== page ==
Julianne Moore in Gloria Bell

Photo courtesy of A24

Julianne Moore in Gloria Bell

Despite being a remake, ‘Gloria Bell’ shows us something new 

Back in 2013, Chilean director Sebastián Lelio made a well received romance called Gloria, in which the title character, a middle aged divorcee played by Paulina García (Narcos), enters into a frustrating relationship with Rodolfo (Sergio Hernández), a former military man who has recently gone through his own divorce. The film won some international attention for its look at a demographic usually ignored or desexualized in cinema, and on the strength of García’s production-justifying performance.

Now, Lelio has made more of a name for himself after helming 2017’s universally lauded A Fantastic Woman and 2018’s Disobedience. So he’s decided to revisit Gloria, now called Gloria Bell, this time with Julianne Moore in the lead role. Even though the film is nearly a shot-for-shot remake of Gloria, it still occupies an underserved space in film. It treats its subjects – older adults trying to navigate the world of singlehood – with respect rather than forcing the film to be a formulaic romcom.

Even working in the shadow of García’s lauded take on the character, Moore makes the role her own. Her Gloria Bell spends her nights dancing at a retro disco populated by older singles. There’s a neighborhood cat who sneaks into her apartment from time to time that she determinedly throws out over and over again. It’s never explicitly stated, but one gets the impression that she fears her identity being reduced to that of “middle aged cat lady.”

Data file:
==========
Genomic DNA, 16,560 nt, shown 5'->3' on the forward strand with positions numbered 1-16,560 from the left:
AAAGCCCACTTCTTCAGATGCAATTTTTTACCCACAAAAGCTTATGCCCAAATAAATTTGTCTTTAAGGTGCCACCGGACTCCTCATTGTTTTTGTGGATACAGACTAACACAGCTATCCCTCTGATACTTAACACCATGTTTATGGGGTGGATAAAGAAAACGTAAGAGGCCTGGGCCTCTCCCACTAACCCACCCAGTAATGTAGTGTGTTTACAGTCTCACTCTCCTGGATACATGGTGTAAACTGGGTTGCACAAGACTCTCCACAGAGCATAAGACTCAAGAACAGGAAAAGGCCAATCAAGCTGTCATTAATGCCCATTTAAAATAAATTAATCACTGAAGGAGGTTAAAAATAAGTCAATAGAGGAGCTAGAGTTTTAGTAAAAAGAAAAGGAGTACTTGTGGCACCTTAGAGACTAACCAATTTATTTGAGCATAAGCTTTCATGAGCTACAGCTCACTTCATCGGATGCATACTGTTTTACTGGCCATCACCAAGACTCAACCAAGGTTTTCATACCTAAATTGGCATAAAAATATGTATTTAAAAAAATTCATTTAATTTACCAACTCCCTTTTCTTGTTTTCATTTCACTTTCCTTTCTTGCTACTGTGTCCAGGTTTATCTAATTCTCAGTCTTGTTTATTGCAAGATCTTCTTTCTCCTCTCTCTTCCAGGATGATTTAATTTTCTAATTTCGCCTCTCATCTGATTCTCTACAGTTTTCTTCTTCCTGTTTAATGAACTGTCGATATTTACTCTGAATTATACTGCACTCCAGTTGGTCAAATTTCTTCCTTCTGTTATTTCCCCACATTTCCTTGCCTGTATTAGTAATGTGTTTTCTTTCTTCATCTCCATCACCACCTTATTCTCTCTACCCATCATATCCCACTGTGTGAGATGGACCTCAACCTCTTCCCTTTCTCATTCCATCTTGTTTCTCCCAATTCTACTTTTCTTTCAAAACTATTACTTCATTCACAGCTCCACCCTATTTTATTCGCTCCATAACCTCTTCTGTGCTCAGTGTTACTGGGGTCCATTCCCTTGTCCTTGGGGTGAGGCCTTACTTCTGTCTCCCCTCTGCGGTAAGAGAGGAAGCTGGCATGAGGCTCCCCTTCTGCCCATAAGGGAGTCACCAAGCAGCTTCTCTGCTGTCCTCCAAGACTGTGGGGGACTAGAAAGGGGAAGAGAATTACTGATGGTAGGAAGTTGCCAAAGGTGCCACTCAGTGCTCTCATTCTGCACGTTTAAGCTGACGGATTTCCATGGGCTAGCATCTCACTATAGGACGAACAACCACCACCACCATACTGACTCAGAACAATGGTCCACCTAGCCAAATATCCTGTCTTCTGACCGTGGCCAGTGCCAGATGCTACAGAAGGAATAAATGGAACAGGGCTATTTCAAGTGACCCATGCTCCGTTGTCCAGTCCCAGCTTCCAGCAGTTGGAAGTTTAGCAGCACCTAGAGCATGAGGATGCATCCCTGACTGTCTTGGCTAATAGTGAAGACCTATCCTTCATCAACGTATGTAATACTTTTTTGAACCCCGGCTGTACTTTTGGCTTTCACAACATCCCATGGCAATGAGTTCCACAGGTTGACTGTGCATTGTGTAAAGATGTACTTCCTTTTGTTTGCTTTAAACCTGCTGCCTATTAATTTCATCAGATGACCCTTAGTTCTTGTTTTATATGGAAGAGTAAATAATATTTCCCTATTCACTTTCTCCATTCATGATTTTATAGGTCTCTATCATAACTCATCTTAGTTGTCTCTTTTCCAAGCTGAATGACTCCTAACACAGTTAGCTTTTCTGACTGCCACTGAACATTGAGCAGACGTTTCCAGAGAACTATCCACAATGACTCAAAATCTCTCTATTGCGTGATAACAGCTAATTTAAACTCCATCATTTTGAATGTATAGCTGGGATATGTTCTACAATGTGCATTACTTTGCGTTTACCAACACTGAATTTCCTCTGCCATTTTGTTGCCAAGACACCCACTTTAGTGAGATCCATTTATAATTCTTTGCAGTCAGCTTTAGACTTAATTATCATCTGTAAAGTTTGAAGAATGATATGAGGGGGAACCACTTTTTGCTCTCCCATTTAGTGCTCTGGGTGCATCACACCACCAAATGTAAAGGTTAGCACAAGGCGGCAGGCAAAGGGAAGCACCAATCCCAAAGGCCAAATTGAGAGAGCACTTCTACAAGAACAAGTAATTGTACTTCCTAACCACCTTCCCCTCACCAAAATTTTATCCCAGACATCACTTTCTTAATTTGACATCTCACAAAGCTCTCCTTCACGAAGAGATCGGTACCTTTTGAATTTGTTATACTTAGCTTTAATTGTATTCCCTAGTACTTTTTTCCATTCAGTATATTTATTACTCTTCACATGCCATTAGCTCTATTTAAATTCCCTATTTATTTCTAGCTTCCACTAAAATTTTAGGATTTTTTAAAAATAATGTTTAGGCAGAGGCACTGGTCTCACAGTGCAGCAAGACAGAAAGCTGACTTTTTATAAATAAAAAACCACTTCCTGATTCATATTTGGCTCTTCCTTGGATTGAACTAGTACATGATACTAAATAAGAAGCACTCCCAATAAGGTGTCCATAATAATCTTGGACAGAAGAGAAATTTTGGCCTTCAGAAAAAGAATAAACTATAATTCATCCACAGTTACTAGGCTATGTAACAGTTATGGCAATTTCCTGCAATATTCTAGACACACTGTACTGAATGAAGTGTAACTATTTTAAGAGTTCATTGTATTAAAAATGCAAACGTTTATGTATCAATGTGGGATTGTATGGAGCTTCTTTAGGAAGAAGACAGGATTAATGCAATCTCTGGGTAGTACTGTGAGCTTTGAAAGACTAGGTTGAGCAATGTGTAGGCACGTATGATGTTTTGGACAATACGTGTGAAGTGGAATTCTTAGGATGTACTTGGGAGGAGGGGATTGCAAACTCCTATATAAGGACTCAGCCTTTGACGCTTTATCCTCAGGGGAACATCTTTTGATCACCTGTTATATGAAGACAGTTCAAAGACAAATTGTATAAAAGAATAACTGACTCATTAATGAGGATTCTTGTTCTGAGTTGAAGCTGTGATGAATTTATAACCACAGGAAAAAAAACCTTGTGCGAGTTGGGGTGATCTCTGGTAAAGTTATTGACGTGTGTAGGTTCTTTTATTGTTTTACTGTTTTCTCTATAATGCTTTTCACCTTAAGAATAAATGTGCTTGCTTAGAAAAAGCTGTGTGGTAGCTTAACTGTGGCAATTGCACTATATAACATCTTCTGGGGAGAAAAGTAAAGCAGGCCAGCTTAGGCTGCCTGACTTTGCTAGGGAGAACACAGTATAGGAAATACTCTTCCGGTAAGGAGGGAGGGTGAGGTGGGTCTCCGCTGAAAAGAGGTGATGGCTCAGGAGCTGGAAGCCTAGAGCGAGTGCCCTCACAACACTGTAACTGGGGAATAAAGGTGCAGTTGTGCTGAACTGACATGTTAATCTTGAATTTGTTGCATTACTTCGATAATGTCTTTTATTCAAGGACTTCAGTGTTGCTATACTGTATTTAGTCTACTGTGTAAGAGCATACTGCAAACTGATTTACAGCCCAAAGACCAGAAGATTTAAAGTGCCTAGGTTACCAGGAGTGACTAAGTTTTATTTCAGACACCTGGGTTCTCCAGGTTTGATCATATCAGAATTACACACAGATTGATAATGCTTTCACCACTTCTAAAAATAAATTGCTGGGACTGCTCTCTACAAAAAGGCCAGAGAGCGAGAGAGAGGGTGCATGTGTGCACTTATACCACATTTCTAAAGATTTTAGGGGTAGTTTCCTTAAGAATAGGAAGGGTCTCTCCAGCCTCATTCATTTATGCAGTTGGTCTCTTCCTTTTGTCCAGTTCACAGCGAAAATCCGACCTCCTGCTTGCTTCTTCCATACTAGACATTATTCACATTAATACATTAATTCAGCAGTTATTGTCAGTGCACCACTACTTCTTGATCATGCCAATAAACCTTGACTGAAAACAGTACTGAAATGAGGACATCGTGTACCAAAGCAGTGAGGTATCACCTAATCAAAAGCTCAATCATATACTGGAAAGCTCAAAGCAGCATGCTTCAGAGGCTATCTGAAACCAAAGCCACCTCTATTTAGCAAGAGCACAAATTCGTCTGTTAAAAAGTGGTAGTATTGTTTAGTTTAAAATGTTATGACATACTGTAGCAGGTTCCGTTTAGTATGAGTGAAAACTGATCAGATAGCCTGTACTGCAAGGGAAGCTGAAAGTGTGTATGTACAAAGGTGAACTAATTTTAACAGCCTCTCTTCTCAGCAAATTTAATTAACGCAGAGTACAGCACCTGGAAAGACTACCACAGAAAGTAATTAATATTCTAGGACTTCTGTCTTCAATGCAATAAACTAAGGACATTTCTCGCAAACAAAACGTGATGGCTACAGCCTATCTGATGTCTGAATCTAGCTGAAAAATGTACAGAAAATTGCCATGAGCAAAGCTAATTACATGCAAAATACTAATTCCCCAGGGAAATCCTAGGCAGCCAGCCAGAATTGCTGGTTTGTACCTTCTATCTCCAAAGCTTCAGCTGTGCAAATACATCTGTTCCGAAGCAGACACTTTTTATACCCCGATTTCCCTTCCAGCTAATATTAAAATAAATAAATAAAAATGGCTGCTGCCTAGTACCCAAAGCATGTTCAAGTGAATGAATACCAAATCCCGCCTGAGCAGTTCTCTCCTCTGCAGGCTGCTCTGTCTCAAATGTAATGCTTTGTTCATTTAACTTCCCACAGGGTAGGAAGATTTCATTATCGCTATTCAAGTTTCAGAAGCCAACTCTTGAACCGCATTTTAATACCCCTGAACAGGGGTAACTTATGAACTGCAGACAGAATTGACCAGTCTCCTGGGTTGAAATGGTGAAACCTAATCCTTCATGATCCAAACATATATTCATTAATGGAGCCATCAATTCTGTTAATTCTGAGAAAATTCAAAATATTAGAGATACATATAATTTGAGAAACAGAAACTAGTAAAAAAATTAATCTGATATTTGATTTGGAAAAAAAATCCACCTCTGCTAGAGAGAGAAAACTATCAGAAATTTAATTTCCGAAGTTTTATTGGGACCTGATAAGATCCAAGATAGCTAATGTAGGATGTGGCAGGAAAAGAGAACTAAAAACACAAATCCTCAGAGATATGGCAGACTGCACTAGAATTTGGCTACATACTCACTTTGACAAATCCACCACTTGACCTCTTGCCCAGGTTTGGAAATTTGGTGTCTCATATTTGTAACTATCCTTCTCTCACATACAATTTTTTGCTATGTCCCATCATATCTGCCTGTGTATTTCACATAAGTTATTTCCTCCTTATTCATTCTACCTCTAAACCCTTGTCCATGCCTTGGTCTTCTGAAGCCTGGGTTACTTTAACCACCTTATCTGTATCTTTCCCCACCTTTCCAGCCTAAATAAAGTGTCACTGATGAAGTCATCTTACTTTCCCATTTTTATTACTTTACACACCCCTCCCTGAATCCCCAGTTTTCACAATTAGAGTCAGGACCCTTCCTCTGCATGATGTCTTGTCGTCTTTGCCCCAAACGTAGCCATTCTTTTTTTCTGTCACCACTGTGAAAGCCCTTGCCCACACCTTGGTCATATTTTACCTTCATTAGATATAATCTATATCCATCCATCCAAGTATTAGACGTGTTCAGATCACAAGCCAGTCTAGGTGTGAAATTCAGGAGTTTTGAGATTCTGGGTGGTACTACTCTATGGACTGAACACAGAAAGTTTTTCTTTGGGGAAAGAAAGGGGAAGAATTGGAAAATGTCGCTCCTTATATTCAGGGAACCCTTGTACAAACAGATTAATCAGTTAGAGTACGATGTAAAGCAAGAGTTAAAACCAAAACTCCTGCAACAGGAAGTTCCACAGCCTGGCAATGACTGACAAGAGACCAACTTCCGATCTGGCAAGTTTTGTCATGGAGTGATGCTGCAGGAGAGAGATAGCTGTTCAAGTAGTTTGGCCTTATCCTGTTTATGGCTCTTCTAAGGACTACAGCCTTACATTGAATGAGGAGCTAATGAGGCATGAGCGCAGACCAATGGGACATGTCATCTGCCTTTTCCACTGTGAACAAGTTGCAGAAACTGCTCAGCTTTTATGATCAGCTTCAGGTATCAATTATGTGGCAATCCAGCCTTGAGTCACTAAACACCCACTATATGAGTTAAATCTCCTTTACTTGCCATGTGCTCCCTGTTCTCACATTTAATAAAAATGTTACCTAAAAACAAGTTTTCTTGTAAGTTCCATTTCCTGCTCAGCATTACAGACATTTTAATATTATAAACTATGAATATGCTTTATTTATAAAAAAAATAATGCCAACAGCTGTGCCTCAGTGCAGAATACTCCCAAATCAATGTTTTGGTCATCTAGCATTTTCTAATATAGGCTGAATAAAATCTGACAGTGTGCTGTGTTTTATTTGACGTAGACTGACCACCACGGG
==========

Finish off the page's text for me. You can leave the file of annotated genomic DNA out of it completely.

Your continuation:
After she hooks up with the sad-sack romantic interest, Arnold, reprised here by a perfectly cast John Turturro, we see Gloria brighten a little, though she’s rightly concerned by the fact that Arnold can’t seem to stop putting his adult daughters and ex-wife ahead of any chance to have an adult relationship with Gloria. The film’s centerpiece is an extended scene at the birthday party of Gloria’s adult son (Michael Cera), who is going through relationship problems of his own. Gloria’s intimate friendship with her ex-husband (one of Brad Garrett’s best moments) unnerves Arnold, who can’t conceive of having a former relationship be based on anything but malice.

Arnold’s subsequent actions, excuses and explanations get tiresome quickly. Thankfully, Gloria Bell doesn’t force its characters into the hackneyed, irrational behavior that’s become stereotypical of this type of filmic romance. Gestures are made, but they’re not necessarily grand, and success isn’t necessarily assured. Gloria Bell may recycle a lot of Gloria’s DNA, but she’s her own person, and worth knowing.

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